The iPhone 14 series is one of the fastest smartphones on the planet. But it is nothing compared to what this technology can offer. Check out what the world’s fastest phone is set to hold.
With the launch of the iPhone 14 series, we saw what apple The A16 Bionic chipset is capable of this and is extremely fast. On the Android The side of things, we saw Samsung The Galaxy Z Fold 4 boasts a Snapdragon 8+ Gen 1 processor, which is a beast similar to the A16. With 5G knocking on our front door, the world is already wondering how fast the next generation will be. However, if smartphone makers must keep up with this surge battle Internet Speed and processing power, they must first tackle a large obstacle. How devices are made to deliver that kind of speed and power. But a surprisingly simple new machine can change the rules and advances of the game we The fastest phone in the world, which makes you forget the iPhone 14. Read on to find out more about it.
The technology that can create the fastest phone in the world
Nanwerk, the gateway to nanotechnology, Reports on this wonderful technology. But first, let’s understand the problem with developing faster internet speeds for the next generation of smartphones. To receive such high frequency signals, smart phones They must be equipped with antennas that can operate in the tens of gigahertz range. But for this to happen, the filaments in these antennas must be braided with a thickness of one micrometer. Current industrial equipment isn’t capable of producing something like this, and even if extensive research and development could create something that could, it wouldn’t be cheap.
This is where researchers at the Harvard John A. Paulson School of Engineering and Applied Science (SEAS) came in. study Published in the journal Nature titled “3D-Printed Machines Manipulate Microscopic Bodies Using Capillary Forces,” and explains how a simple, cheap machine could be built to get the same results.
The machine is ridiculously simple. The surface tension of . is used Water To move and manipulate microscopic objects to create grooves, braids, and more, and to fabricate nanomaterials. “Our work offers a potentially inexpensive way to fabricate materials with microstructures and possibly nanomaterials. Unlike other microprocessing methods, such as laser tweezers, our devices can be easily fabricated,” said Venuthan Manoharan, professor of chemical engineering and Wagner family in chemical engineering and professor of physics at SEAS and senior author. Research, “We use a water tank and a 3D printer, like those in many public libraries.”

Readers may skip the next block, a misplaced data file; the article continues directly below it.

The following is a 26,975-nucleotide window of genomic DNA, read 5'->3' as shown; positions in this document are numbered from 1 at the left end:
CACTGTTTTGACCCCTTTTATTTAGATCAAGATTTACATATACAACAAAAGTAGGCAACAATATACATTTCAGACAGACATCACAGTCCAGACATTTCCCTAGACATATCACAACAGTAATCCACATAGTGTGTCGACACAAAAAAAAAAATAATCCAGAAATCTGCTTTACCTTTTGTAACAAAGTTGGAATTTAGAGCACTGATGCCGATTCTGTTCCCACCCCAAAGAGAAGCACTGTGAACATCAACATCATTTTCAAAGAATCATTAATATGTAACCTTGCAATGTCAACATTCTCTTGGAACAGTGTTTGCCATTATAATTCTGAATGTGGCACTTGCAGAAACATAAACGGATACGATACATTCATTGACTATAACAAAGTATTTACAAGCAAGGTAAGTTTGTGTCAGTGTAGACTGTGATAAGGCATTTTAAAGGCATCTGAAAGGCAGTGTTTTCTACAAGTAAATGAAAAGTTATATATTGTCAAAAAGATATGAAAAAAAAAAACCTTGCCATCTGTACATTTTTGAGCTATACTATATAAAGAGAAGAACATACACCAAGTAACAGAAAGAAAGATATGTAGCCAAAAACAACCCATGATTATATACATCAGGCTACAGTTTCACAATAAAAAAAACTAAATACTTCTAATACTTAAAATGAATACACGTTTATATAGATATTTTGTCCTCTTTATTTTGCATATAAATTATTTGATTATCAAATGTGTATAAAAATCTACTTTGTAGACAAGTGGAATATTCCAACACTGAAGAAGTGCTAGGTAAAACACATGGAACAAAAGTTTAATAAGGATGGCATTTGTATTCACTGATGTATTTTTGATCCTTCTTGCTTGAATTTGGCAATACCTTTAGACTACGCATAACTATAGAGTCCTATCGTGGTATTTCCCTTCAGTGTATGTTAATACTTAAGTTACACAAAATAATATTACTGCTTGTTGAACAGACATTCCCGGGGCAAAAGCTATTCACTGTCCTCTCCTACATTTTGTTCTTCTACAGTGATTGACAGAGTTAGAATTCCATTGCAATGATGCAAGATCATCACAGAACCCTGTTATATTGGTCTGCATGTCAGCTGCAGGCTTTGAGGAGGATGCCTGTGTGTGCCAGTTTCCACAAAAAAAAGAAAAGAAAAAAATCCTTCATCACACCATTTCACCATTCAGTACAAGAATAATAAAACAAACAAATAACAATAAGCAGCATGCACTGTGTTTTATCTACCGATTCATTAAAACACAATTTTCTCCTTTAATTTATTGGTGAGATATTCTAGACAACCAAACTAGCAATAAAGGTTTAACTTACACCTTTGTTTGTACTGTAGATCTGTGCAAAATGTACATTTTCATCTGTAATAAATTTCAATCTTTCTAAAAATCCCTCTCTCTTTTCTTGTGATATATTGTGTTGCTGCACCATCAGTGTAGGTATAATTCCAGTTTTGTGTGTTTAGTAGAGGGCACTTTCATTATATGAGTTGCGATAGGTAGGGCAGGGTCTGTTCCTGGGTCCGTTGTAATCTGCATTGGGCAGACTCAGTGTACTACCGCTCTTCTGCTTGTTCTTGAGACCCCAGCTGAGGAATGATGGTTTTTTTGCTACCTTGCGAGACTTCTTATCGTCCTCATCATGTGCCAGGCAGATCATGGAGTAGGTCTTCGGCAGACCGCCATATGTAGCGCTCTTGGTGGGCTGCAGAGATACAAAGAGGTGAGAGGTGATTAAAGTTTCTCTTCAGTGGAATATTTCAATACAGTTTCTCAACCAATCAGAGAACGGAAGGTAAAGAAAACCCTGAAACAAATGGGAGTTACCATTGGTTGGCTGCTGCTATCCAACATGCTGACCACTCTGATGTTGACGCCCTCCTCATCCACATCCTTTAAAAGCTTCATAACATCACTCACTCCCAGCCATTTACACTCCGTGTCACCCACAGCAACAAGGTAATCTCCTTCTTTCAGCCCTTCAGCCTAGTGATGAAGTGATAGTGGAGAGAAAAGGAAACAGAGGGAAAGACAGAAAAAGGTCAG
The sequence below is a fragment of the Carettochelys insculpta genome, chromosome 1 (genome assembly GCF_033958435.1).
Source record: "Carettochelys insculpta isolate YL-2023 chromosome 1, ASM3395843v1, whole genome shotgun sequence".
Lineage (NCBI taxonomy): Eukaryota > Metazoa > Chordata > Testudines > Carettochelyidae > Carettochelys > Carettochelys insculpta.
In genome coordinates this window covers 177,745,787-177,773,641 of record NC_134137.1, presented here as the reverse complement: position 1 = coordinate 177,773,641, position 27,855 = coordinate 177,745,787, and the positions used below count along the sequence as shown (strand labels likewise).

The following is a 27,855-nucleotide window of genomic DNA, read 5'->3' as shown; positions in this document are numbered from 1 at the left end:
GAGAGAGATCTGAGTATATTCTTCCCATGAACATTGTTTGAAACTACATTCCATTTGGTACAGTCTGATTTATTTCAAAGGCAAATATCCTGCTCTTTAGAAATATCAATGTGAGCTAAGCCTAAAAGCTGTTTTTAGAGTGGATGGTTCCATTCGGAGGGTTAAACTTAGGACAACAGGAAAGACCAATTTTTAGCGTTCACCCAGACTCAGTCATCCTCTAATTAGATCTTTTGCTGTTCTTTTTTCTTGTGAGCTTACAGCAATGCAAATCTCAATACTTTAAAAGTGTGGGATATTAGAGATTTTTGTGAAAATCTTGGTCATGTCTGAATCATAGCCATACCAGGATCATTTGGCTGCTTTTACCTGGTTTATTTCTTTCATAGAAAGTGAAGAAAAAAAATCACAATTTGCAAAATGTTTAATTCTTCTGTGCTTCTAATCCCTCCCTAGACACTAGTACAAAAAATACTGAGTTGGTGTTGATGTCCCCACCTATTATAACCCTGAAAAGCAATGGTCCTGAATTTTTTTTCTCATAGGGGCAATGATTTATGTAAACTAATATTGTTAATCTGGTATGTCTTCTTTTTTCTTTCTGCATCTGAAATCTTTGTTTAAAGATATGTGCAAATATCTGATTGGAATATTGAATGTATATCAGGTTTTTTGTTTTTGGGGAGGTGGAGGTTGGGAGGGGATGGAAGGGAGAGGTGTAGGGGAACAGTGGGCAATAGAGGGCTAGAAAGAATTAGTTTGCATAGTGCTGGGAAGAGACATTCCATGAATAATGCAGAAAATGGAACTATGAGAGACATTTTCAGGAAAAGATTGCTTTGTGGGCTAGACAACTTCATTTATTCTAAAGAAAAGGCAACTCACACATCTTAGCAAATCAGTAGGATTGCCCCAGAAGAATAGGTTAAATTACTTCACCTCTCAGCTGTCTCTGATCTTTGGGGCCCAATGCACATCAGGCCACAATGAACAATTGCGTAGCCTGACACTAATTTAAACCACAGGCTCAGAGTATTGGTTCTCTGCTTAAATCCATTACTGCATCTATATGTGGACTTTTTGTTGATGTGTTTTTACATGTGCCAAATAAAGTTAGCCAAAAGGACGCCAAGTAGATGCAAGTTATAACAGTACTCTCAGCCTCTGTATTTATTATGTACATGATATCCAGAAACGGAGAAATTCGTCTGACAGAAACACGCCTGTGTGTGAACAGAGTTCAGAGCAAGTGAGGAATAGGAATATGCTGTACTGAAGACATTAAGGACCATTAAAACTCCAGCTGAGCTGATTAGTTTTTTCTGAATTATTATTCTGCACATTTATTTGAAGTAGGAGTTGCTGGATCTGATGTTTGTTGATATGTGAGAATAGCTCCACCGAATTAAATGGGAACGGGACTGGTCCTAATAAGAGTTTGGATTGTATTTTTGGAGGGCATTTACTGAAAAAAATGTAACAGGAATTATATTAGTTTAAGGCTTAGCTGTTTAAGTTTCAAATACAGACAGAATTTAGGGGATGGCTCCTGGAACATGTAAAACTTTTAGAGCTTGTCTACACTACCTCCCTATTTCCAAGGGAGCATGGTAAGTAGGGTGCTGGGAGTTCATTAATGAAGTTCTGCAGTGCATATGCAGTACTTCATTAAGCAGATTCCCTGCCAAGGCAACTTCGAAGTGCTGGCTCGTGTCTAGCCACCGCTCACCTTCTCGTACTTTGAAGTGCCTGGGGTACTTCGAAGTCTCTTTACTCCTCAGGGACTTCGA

The machine is a 3D printed rectangular piece of plastic where the inside of the machine has been carved to create channels with wide and narrow sections. These channels intersect at different points. The walls of the canal are made of hydrophilic material and they attract water.
Now the easiest thing to do was to move the microparticles into these channels and create grooves, but the intersection, required to make braid formations, was still difficult. “The eureka moment came when we found that we could move objects by changing the cross-section of the trapping channels. It was a moment of loud screams in joy when – on our first attempt – we crossed two fibers using only a piece of plastic, a water tank, and a stage that moved up and down,” she said. Maya Faborg, SEAS Associate.
It’s still early days for the team, and now they’re aiming to process multiple fibers simultaneously. The goal is to make high-frequency conductors and to manufacture microscopic devices. This could really be the birth of this kind of fast processor which is unimaginable nowadays and may lead the way for the fastest phones in the world ever.
#Forget #iPhone #worlds #fastest #phone #coming #Check #amazing #technology